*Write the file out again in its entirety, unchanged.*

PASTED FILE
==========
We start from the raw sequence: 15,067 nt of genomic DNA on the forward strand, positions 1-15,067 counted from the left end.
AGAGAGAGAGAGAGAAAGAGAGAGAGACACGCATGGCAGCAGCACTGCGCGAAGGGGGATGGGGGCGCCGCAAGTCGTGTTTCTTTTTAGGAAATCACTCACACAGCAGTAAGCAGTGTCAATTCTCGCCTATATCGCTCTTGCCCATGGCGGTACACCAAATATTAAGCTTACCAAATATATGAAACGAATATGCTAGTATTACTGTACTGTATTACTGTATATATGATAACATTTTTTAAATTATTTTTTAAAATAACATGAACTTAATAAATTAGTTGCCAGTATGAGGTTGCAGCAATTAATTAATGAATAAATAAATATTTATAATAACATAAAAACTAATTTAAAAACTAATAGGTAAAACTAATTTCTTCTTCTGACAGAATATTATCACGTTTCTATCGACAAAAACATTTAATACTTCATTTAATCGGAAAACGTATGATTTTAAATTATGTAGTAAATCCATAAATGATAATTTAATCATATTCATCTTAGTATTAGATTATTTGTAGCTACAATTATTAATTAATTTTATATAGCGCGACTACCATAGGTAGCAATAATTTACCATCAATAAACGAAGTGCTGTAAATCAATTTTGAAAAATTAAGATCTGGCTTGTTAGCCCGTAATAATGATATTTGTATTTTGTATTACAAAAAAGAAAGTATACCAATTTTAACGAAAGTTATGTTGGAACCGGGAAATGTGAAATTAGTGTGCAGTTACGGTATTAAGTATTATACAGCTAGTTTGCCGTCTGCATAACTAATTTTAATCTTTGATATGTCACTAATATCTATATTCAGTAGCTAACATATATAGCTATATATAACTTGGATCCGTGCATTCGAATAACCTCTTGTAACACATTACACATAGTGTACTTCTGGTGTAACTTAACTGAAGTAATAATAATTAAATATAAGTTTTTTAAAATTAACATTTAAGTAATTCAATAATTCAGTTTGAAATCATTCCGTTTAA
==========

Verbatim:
We start from the raw sequence: 15,067 nt of genomic DNA on the forward strand, positions 1-15,067 counted from the left end.
AGAGAGAGAGAGAGAAAGAGAGAGAGACACGCATGGCAGCAGCACTGCGCGAAGGGGGATGGGGGCGCCGCAAGTCGTGTTTCTTTTTAGGAAATCACTCACACAGCAGTAAGCAGTGTCAATTCTCGCCTATATCGCTCTTGCCCATGGCGGTACACCAAATATTAAGCTTACCAAATATATGAAACGAATATGCTAGTATTACTGTACTGTATTACTGTATATATGATAACATTTTTTAAATTATTTTTTAAAATAACATGAACTTAATAAATTAGTTGCCAGTATGAGGTTGCAGCAATTAATTAATGAATAAATAAATATTTATAATAACATAAAAACTAATTTAAAAACTAATAGGTAAAACTAATTTCTTCTTCTGACAGAATATTATCACGTTTCTATCGACAAAAACATTTAATACTTCATTTAATCGGAAAACGTATGATTTTAAATTATGTAGTAAATCCATAAATGATAATTTAATCATATTCATCTTAGTATTAGATTATTTGTAGCTACAATTATTAATTAATTTTATATAGCGCGACTACCATAGGTAGCAATAATTTACCATCAATAAACGAAGTGCTGTAAATCAATTTTGAAAAATTAAGATCTGGCTTGTTAGCCCGTAATAATGATATTTGTATTTTGTATTACAAAAAAGAAAGTATACCAATTTTAACGAAAGTTATGTTGGAACCGGGAAATGTGAAATTAGTGTGCAGTTACGGTATTAAGTATTATACAGCTAGTTTGCCGTCTGCATAACTAATTTTAATCTTTGATATGTCACTAATATCTATATTCAGTAGCTAACATATATAGCTATATATAACTTGGATCCGTGCATTCGAATAACCTCTTGTAACACATTACACATAGTGTACTTCTGGTGTAACTTAACTGAAGTAATAATAATTAAATATAAGTTTTTTAAAATTAACATTTAAGTAATTCAATAATTCAGTTTGAAATCATTCCGTTTAA